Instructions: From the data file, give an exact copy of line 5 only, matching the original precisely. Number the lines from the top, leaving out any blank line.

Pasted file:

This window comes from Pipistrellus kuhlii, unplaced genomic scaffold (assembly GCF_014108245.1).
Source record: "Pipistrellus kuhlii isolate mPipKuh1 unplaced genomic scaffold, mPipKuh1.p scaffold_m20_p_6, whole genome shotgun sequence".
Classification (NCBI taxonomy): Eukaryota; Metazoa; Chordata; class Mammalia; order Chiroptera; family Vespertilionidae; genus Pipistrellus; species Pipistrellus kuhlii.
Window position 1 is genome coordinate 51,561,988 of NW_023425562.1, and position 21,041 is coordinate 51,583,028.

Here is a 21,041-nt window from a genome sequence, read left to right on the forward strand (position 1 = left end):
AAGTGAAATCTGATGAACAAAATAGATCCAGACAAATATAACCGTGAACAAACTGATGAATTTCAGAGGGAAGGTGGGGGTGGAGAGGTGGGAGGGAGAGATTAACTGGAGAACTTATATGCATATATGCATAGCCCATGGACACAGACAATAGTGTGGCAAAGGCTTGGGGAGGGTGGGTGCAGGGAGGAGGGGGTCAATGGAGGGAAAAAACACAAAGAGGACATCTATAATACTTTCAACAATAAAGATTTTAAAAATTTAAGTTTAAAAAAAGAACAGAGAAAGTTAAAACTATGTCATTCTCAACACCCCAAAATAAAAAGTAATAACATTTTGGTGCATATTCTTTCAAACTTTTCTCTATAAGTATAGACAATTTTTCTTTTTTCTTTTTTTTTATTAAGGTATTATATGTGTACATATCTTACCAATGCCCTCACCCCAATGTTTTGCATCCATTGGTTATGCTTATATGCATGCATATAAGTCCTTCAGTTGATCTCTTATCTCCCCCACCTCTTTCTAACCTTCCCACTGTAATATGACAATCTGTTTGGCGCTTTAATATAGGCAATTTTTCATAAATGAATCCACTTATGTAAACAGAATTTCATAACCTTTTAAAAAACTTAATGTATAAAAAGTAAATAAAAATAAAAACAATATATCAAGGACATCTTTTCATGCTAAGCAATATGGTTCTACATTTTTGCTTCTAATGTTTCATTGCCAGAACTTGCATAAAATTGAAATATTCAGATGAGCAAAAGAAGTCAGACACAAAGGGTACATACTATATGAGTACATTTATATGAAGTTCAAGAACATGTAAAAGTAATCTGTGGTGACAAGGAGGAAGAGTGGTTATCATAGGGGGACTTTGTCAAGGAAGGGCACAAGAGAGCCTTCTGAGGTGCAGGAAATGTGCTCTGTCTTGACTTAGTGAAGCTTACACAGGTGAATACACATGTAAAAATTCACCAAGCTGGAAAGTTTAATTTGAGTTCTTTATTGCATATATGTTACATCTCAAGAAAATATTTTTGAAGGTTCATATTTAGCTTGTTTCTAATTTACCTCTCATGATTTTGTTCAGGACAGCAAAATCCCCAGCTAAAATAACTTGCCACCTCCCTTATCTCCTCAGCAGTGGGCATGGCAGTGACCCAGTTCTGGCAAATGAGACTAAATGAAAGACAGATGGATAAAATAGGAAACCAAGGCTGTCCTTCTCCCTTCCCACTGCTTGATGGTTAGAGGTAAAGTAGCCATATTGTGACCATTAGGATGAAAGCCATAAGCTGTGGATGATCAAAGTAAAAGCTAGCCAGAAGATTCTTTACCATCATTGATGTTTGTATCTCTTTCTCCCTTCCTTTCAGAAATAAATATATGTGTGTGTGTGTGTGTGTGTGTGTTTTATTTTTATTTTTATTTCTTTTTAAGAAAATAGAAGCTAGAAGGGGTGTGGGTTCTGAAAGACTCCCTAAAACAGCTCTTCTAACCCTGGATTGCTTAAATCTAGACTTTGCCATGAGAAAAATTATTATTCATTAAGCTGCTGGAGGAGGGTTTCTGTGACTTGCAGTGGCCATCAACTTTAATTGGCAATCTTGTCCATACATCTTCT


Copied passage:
Here is a 21,041-nt window from a genome sequence, read left to right on the forward strand (position 1 = left end):